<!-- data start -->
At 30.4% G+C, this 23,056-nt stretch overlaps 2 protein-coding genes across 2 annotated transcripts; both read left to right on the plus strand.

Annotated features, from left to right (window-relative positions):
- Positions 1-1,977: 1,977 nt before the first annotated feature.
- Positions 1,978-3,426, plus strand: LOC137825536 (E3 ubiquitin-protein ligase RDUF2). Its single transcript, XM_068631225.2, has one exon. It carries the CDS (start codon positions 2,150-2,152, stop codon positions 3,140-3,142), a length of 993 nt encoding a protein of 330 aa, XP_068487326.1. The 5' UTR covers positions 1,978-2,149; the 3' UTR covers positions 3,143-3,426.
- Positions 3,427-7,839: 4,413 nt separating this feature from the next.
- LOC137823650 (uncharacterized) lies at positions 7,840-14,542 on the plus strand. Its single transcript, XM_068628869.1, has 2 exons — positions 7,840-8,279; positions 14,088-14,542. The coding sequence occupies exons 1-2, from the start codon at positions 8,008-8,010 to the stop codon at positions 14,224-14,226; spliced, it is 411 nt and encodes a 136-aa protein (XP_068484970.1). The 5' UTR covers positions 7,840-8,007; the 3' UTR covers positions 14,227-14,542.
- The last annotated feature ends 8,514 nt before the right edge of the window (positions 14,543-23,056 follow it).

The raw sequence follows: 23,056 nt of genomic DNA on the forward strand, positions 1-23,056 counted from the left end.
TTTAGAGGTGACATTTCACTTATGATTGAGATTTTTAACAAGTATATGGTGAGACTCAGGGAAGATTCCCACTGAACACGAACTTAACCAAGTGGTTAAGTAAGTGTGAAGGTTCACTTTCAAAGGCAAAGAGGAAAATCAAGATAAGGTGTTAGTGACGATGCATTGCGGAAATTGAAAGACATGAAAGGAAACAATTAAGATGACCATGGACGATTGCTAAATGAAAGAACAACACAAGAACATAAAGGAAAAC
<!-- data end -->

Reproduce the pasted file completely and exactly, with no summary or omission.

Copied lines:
At 30.4% G+C, this 23,056-nt stretch overlaps 2 protein-coding genes across 2 annotated transcripts; both read left to right on the plus strand.

Annotated features, from left to right (window-relative positions):
- Positions 1-1,977: 1,977 nt before the first annotated feature.
- Positions 1,978-3,426, plus strand: LOC137825536 (E3 ubiquitin-protein ligase RDUF2). Its single transcript, XM_068631225.2, has one exon. It carries the CDS (start codon positions 2,150-2,152, stop codon positions 3,140-3,142), a length of 993 nt encoding a protein of 330 aa, XP_068487326.1. The 5' UTR covers positions 1,978-2,149; the 3' UTR covers positions 3,143-3,426.
- Positions 3,427-7,839: 4,413 nt separating this feature from the next.
- LOC137823650 (uncharacterized) lies at positions 7,840-14,542 on the plus strand. Its single transcript, XM_068628869.1, has 2 exons — positions 7,840-8,279; positions 14,088-14,542. The coding sequence occupies exons 1-2, from the start codon at positions 8,008-8,010 to the stop codon at positions 14,224-14,226; spliced, it is 411 nt and encodes a 136-aa protein (XP_068484970.1). The 5' UTR covers positions 7,840-8,007; the 3' UTR covers positions 14,227-14,542.
- The last annotated feature ends 8,514 nt before the right edge of the window (positions 14,543-23,056 follow it).

The raw sequence follows: 23,056 nt of genomic DNA on the forward strand, positions 1-23,056 counted from the left end.
TTTAGAGGTGACATTTCACTTATGATTGAGATTTTTAACAAGTATATGGTGAGACTCAGGGAAGATTCCCACTGAACACGAACTTAACCAAGTGGTTAAGTAAGTGTGAAGGTTCACTTTCAAAGGCAAAGAGGAAAATCAAGATAAGGTGTTAGTGACGATGCATTGCGGAAATTGAAAGACATGAAAGGAAACAATTAAGATGACCATGGACGATTGCTAAATGAAAGAACAACACAAGAACATAAAGGAAAAC